#MondayMotivation: A Heightened Sense
April 10, 2017
I lost my sight when I was a year old.
[Even though] I couldn’t see, I wanted to be a surgeon. I always played with knives. But when I found out that I would never be able to perform surgery, I looked at cooking as another option. I loved fire. I loved putting flavors and combinations together. And when you are cooking — stuffing or filleting something — it’s kind of like surgery.
I went to Le Cordon Bleu cooking school to train and improve my skills. When you are blind, you focus more on flavor and texture because you can’t see the product. You end up using your brain more. After I graduated, I caught the eye of Chicago chef Charlie Trotter, and I ended up working for him for three years. I learned so much, but I regretted not being able to see, because there was just so much going on in the kitchen. I had to rely on people to help guide me through what was happening. Trotter was the first person who gave me the opportunity to work as a chef. He focused on my talent, and that is something I will never forget.
The restaurant eventually closed, so I had to apply for other jobs. I ended up taking a gig teaching cooking classes for people who were losing their sight, but I felt like I needed something more challenging.
Unfortunately, when I applied for kitchen jobs, I don’t know if people were ignorant or afraid, but they didn’t even care where I graduated from or that I worked for Charlie Trotter. They just looked at me, saw that I was blind, and said that wouldn’t work for them. They all turned me down without giving me the chance to show them that I was as capable as any other person. I said to myself, OK. You have two options. One: you can stay at home and prove all those people right, or two: you can start working toward opening your own business. I wanted to open my own restaurant, but I didn’t know where to start or who to talk to.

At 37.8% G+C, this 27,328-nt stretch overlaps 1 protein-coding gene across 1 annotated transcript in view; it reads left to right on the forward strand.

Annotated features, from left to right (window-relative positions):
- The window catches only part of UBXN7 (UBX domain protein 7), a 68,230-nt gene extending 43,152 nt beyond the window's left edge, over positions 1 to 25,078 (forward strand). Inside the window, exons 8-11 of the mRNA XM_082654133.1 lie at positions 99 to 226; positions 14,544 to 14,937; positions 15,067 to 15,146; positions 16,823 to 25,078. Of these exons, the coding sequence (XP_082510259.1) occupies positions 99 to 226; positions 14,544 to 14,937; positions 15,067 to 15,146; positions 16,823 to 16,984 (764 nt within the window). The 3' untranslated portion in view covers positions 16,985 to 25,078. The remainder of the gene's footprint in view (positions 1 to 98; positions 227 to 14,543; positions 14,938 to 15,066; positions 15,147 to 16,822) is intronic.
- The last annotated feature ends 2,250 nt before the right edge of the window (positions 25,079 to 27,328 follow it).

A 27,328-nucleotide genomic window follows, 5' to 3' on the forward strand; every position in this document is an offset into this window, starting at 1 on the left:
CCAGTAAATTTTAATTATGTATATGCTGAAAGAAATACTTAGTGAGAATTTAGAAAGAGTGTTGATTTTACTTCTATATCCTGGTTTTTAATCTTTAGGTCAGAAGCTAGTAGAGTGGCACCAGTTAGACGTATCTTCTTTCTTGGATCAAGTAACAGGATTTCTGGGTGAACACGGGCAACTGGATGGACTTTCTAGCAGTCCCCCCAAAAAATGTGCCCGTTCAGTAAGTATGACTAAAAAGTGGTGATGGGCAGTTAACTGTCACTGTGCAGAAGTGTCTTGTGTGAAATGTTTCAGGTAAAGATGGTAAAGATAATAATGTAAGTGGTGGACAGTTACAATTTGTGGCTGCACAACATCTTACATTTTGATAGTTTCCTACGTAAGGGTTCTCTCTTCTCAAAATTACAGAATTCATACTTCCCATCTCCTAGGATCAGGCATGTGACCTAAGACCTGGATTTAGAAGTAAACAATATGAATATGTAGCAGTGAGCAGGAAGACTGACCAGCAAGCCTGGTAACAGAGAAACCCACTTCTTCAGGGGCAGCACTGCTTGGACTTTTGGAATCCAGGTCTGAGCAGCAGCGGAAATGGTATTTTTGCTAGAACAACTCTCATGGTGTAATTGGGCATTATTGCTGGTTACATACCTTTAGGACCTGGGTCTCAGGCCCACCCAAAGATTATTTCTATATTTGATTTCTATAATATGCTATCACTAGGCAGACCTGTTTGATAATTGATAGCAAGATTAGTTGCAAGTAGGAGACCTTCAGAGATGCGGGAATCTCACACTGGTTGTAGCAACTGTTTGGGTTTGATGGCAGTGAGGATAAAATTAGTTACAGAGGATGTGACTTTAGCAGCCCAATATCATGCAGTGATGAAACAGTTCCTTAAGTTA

I didn’t have any money. I was lost in the woods. I approached a bunch of different agencies and social workers, and had very little success getting support for my business — until finally, I found a business adviser who was willing to take a chance. I remember going into the meeting not having told him I was blind, and when he found out, I was just waiting for him to tell me, “No, that’s not possible.” But instead, he said, “OK. But we have to start from the ground up.”
The process didn’t get any easier from there. There’s not a lot of help for disabled people — no one wanted to give us grants or equipment — and my social worker was not excited about the idea of me opening a restaurant. We wasted two years just trying to find someone to give us a grant. Eventually, we opened La Diosa in Chicago in 2015.
The kitchen is small, which is crucial because [it’s] less space I have to navigate. And it’s just my husband and me, so I don’t have to direct that many other people. He’s a key part of the restaurant, as he’ll talk me through anything where it’s necessary to see what’s going on. He [helps] make the dishes look good, while I focus on the flavors and the taste. We work together well.
I love cooking, and I love what I do. I have good customers. It’s a lot of responsibility, but I don’t regret opening my restaurant. It can be frustrating; you’re pretty much by yourself, you have to constantly think positively.
I wanted something challenging—I have it now.